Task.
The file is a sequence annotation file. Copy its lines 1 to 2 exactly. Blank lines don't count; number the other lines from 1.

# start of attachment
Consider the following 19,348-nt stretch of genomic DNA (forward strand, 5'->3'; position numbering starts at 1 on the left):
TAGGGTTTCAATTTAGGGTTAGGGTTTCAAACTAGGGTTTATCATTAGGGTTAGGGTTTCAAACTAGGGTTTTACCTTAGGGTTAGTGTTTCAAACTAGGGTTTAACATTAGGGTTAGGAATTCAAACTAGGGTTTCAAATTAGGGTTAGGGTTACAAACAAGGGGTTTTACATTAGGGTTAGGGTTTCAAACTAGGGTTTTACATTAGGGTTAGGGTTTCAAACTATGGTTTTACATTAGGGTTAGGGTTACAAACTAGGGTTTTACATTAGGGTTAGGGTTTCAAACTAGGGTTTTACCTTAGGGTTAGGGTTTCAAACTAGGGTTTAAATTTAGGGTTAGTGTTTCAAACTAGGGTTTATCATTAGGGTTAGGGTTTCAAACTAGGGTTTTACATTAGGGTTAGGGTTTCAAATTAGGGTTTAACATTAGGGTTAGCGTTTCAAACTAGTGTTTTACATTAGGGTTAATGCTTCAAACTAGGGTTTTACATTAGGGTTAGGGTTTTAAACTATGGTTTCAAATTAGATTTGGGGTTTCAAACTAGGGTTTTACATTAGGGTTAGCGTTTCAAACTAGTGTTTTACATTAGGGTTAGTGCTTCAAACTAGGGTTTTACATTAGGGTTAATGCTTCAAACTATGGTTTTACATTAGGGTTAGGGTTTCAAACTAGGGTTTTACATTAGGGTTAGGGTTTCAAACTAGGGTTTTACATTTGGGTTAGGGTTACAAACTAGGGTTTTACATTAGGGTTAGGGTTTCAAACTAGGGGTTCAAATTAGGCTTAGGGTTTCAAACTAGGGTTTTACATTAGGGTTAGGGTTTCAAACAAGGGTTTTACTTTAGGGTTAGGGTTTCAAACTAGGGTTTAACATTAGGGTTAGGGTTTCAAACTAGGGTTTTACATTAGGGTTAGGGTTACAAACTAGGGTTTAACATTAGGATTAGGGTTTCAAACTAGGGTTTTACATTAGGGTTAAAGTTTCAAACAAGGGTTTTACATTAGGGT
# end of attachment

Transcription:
Consider the following 19,348-nt stretch of genomic DNA (forward strand, 5'->3'; position numbering starts at 1 on the left):
TAGGGTTTCAATTTAGGGTTAGGGTTTCAAACTAGGGTTTATCATTAGGGTTAGGGTTTCAAACTAGGGTTTTACCTTAGGGTTAGTGTTTCAAACTAGGGTTTAACATTAGGGTTAGGAATTCAAACTAGGGTTTCAAATTAGGGTTAGGGTTACAAACAAGGGGTTTTACATTAGGGTTAGGGTTTCAAACTAGGGTTTTACATTAGGGTTAGGGTTTCAAACTATGGTTTTACATTAGGGTTAGGGTTACAAACTAGGGTTTTACATTAGGGTTAGGGTTTCAAACTAGGGTTTTACCTTAGGGTTAGGGTTTCAAACTAGGGTTTAAATTTAGGGTTAGTGTTTCAAACTAGGGTTTATCATTAGGGTTAGGGTTTCAAACTAGGGTTTTACATTAGGGTTAGGGTTTCAAATTAGGGTTTAACATTAGGGTTAGCGTTTCAAACTAGTGTTTTACATTAGGGTTAATGCTTCAAACTAGGGTTTTACATTAGGGTTAGGGTTTTAAACTATGGTTTCAAATTAGATTTGGGGTTTCAAACTAGGGTTTTACATTAGGGTTAGCGTTTCAAACTAGTGTTTTACATTAGGGTTAGTGCTTCAAACTAGGGTTTTACATTAGGGTTAATGCTTCAAACTATGGTTTTACATTAGGGTTAGGGTTTCAAACTAGGGTTTTACATTAGGGTTAGGGTTTCAAACTAGGGTTTTACATTTGGGTTAGGGTTACAAACTAGGGTTTTACATTAGGGTTAGGGTTTCAAACTAGGGGTTCAAATTAGGCTTAGGGTTTCAAACTAGGGTTTTACATTAGGGTTAGGGTTTCAAACAAGGGTTTTACTTTAGGGTTAGGGTTTCAAACTAGGGTTTAACATTAGGGTTAGGGTTTCAAACTAGGGTTTTACATTAGGGTTAGGGTTACAAACTAGGGTTTAACATTAGGATTAGGGTTTCAAACTAGGGTTTTACATTAGGGTTAAAGTTTCAAACAAGGGTTTTACATTAGGGT